Elab­o­rate op­er­a­tion get­ting ex­hausted evac­uees to safety

Winnipeg Free Press - - FRONT PAGE - ALEXAN­DRA PAUL

EX­HAUSTED and stressed, hun­dreds of evac­uees forced out by smoke and flames from Man­i­toba’s bo­real for­est landed by the planeload in Win­nipeg and Bran­don Wed­nes­day.

By night­fall, the Cana­dian Red Cross hoped to have about 2,000 of the 3,700 res­i­dents from three re­mote First Na­tions, lo­cated about 600 kilo­me­tres north­east of Win­nipeg, safe on the ground in south­ern Man­i­toba.

The evac­u­a­tion be­gan Tues­day night as winds pushed a 15,000-hectare fire near Wasagamack First Na­tion. A full evac­u­a­tion was or­dered for the community of about 2,000 be­cause of smoke and the nearby fire.

The Cana­dian Armed Forces were ac­ti­vated late Wed­nes­day to as­sist in the evac­u­a­tion ef­fort.

A flotilla of boats from the sis­ter com­mu­ni­ties took peo­ple by twos and threes, fer­ry­ing fam­i­lies in trips of 20 min­utes each to cross Is­land Lake.

Only nav­i­ga­tional lights guided the boats through walls of thick, acrid smoke late into the night.

After be­ing trans­ported across the wa­ter to neigh­bour­ing St. Theresa Point, Wasagamack res­i­dents were housed in places such as gym­na­si­ums as they waited to be flown out.

The vast ma­jor­ity of evac­uees Wed­nes­day landed in Bran­don, but hun­dreds of med­i­cal pri­or­ity pa­tients from Gar­den Hill, St. Theresa Point and Wasagamack also ar­rived in Win­nipeg. The RBC Con­ven­tion Cen­tre was be­ing turned into a tem­po­rary shel­ter for the evac­uees.

“Tired,” is how Lloyd Little de­scribed him­self after ar­riv­ing at Canad Inns Polo Park in Win­nipeg mid-af­ter­noon.

He and his wife, Mar­garet Little, were among the first 50 med­i­cal evac­uees to ar­rive from Gar­den Hill Wed­nes­day af­ter­noon after a har­row­ing night with about 250 other peo­ple at the First Na­tion’s tiny air­port.

“Our trip wasn’t un­til 3 o’clock this morn­ing and we’d been wait­ing at the air­port since 5,” Little said.

Winds blew smoke, soot and de­bris from the fire into the north­ern First Na­tion and held up flights Tues­day, forc­ing the crowd to wait out most of the night un­til the first flights lifted off early Wed­nes­day.

“That wasn’t hu­man,” joked Little. “I mean it wasn’t caused by peo­ple. That was the fire,” he said.

“These are all pri­or­ity-one peo­ple, about 50 peo­ple,” said Gar­den Hill Chief Dino Flett, who flew in with the first ar­rivals. “They haven’t eaten, most got maybe three hours of sleep last night... They have heart con­di­tions, di­a­betes, asthma,” he said, look­ing as tired as every­one else.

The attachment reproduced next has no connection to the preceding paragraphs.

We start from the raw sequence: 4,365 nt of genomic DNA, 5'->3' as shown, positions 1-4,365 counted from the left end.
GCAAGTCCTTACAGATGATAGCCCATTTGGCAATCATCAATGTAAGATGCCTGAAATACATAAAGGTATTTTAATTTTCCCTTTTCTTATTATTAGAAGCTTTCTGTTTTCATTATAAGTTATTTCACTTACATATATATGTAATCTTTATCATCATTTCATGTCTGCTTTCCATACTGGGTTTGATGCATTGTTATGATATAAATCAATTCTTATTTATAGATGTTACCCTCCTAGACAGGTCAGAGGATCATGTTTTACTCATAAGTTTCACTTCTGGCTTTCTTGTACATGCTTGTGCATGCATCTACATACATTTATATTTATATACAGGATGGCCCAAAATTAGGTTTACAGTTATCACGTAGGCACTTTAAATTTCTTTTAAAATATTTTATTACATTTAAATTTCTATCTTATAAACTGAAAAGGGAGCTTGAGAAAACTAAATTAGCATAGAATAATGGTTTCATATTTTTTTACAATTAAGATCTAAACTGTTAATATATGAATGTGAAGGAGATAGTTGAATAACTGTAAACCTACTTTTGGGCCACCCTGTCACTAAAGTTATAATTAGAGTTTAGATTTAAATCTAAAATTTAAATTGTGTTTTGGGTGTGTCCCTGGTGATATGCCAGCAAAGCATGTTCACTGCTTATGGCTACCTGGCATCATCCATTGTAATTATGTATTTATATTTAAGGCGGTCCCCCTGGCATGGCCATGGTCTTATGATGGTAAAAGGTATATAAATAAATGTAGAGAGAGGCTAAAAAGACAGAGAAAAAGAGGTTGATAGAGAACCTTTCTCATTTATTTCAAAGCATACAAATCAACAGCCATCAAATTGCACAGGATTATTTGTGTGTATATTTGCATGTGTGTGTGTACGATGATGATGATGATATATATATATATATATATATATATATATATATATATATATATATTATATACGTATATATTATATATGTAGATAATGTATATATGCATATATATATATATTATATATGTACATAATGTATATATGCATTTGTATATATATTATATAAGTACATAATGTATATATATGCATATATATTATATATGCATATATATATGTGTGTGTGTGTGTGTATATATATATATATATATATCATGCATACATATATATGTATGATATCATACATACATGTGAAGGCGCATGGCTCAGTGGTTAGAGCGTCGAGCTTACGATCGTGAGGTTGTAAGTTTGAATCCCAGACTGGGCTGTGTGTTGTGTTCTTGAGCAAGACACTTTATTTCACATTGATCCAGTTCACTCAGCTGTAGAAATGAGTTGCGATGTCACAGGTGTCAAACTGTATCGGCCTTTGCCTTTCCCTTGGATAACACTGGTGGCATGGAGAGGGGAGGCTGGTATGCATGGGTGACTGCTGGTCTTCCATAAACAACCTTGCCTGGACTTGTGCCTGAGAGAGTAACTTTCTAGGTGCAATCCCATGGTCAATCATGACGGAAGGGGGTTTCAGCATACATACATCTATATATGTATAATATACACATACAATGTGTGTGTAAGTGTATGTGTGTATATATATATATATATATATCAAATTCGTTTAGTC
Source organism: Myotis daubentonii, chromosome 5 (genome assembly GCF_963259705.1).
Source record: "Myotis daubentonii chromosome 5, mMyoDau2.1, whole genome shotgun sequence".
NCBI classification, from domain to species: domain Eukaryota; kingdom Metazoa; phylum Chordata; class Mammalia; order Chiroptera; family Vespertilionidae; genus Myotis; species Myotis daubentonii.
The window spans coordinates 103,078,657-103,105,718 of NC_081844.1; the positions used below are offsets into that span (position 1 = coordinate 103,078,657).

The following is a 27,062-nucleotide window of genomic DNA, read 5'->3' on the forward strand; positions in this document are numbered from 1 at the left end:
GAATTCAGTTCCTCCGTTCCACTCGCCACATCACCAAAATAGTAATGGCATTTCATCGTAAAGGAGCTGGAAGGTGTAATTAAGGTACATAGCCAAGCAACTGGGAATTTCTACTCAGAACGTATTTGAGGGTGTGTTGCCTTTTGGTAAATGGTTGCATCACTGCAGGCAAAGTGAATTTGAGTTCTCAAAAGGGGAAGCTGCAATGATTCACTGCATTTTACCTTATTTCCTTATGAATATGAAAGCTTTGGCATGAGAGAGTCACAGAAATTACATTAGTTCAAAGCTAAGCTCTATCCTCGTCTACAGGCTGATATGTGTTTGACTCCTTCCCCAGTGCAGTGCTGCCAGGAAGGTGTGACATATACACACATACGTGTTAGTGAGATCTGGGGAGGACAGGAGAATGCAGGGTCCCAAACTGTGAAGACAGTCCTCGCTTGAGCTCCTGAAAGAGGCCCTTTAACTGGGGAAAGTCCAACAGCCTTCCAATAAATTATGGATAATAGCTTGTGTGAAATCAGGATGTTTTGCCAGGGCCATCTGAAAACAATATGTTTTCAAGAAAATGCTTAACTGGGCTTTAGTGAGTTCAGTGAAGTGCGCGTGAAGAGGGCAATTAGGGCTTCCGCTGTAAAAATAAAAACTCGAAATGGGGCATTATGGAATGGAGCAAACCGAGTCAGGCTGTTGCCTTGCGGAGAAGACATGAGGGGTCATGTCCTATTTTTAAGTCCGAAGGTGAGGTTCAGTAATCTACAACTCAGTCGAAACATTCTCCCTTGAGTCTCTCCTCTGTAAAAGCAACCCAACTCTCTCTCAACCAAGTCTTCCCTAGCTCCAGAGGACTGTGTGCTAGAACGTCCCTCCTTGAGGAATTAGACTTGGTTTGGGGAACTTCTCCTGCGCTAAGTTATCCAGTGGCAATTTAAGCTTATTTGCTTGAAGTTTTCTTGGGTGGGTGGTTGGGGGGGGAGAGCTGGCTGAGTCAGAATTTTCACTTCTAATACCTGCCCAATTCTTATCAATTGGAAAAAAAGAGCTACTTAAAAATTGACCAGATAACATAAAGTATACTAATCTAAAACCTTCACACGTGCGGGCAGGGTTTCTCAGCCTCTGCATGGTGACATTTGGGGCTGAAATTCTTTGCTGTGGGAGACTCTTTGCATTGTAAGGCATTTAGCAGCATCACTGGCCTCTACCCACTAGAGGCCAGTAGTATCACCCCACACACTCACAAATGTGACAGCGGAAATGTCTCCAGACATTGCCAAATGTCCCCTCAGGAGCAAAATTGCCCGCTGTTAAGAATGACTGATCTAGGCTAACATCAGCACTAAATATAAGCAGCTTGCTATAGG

The Lit­tles had just re­turned home after months of be­ing in Win­nipeg where Lloyd re­ceived reg­u­lar dial­y­sis. Even the sense of be­ing safe from the clouds of smoke couldn’t ease the heartache of leav­ing. The evac­u­a­tion was the last thing he and his wife wanted.

“I’ve been stuck here in Win­nipeg since Jan­uary... and we all just got to go home to visit for three weeks when this hap­pened. We were only there for three days so I wasn’t happy be­ing brought down again,” he said.

“We had about 160 peo­ple evac­u­ated with five more planes in the air,” Shawn Feely of the Red Cross told me­dia at a noon-hour brief­ing. More were lined up to fill the skies over the next 24 hours into Fri­day.

Overnight Tues­day, the Red Cross pulled to­gether a mil­i­tary-style op­er­a­tion, co-or­di­nat­ing flights from some 50 char­ter com­pa­nies coast to coast, scour­ing Win­nipeg and Bran­don, even Portage la Prairie, for ho­tel rooms as well as con­duct­ing hourly up­dates with the com­mu­ni­ties di­rectly in­volved, work­ing with both lev­els of gov­ern­ment and lo­cal chief’s or­ga­ni­za­tions in Man­i­toba.

The scale is mas­sive and noth­ing like this has been rolled out in Man­i­toba since wild­fires swept the north years ago.

“In the last cou­ple of years this is prob­a­bly the largest evac­u­a­tion in one area due to fires,” Feely said.

Ot­tawa said it’s en­listed the Cana­dian Red Cross to man­age the evac­u­a­tion, with Indige­nous and North­ern Af­fairs Canada putting a duty of­fi­cer in place 24/7 for First Na­tions re­quir­ing as­sis­tance.

“I have been in di­rect con­tact with the chiefs in the com­mu­ni­ties af­fected by the fire to en­sure peo­ple are safe, to of­fer sup­port, and en­sure they have the re­sources they need,” wrote Jane Philpott, who was named Min­is­ter of Indige­nous Ser­vices on Mon­day.

“I com­mend First Na­tions of­fi­cials and first re­spon­ders for their work un­der these very dif­fi­cult con­di­tions,” said Philpott. “We are mon­i­tor­ing the sit­u­a­tion closely.”

By early evening, Klassen posted the use of the Cana­dian mil­i­tary had been ap­proved. “Just wait­ing for that to trans­late into ac­tion. Hope­fully, that means big planes com­ing to pick up the re­main­ing Wasagamack peo­ple,” the MLA posted on Face­book.

The Depart­ment of Defence con­firmed it would be tak­ing part in the evac­u­a­tion in a state­ment emailed to the Free Press late Wed­nes­day.


Gar­den Hill evac­uees Lloyd Little (left) and Shem Flett are re­lo­cated to Canad Inns Polo Park.


Smoke from a for­est fire burn­ing near Wasagamack First Na­tion fills the air.

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